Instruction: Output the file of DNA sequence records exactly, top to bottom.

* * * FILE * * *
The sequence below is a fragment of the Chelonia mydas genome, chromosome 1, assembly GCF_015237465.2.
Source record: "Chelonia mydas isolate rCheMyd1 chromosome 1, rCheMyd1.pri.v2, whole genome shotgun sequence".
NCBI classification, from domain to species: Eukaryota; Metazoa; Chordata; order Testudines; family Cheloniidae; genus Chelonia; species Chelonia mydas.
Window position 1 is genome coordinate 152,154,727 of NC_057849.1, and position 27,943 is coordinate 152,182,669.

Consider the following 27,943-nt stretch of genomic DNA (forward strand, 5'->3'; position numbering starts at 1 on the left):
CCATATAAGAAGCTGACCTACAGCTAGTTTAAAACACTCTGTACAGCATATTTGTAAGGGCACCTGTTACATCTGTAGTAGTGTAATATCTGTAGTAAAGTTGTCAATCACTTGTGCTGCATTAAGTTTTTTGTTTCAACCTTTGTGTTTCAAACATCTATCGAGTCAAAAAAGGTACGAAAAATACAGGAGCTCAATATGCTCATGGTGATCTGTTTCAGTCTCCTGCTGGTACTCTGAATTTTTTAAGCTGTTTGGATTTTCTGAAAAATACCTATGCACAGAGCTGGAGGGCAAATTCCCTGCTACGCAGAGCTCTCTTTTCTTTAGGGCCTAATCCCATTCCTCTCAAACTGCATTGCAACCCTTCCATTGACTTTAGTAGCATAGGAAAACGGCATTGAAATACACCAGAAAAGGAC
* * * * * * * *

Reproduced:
The sequence below is a fragment of the Chelonia mydas genome, chromosome 1, assembly GCF_015237465.2.
Source record: "Chelonia mydas isolate rCheMyd1 chromosome 1, rCheMyd1.pri.v2, whole genome shotgun sequence".
NCBI classification, from domain to species: Eukaryota; Metazoa; Chordata; order Testudines; family Cheloniidae; genus Chelonia; species Chelonia mydas.
Window position 1 is genome coordinate 152,154,727 of NC_057849.1, and position 27,943 is coordinate 152,182,669.

Consider the following 27,943-nt stretch of genomic DNA (forward strand, 5'->3'; position numbering starts at 1 on the left):
CCATATAAGAAGCTGACCTACAGCTAGTTTAAAACACTCTGTACAGCATATTTGTAAGGGCACCTGTTACATCTGTAGTAGTGTAATATCTGTAGTAAAGTTGTCAATCACTTGTGCTGCATTAAGTTTTTTGTTTCAACCTTTGTGTTTCAAACATCTATCGAGTCAAAAAAGGTACGAAAAATACAGGAGCTCAATATGCTCATGGTGATCTGTTTCAGTCTCCTGCTGGTACTCTGAATTTTTTAAGCTGTTTGGATTTTCTGAAAAATACCTATGCACAGAGCTGGAGGGCAAATTCCCTGCTACGCAGAGCTCTCTTTTCTTTAGGGCCTAATCCCATTCCTCTCAAACTGCATTGCAACCCTTCCATTGACTTTAGTAGCATAGGAAAACGGCATTGAAATACACCAGAAAAGGAC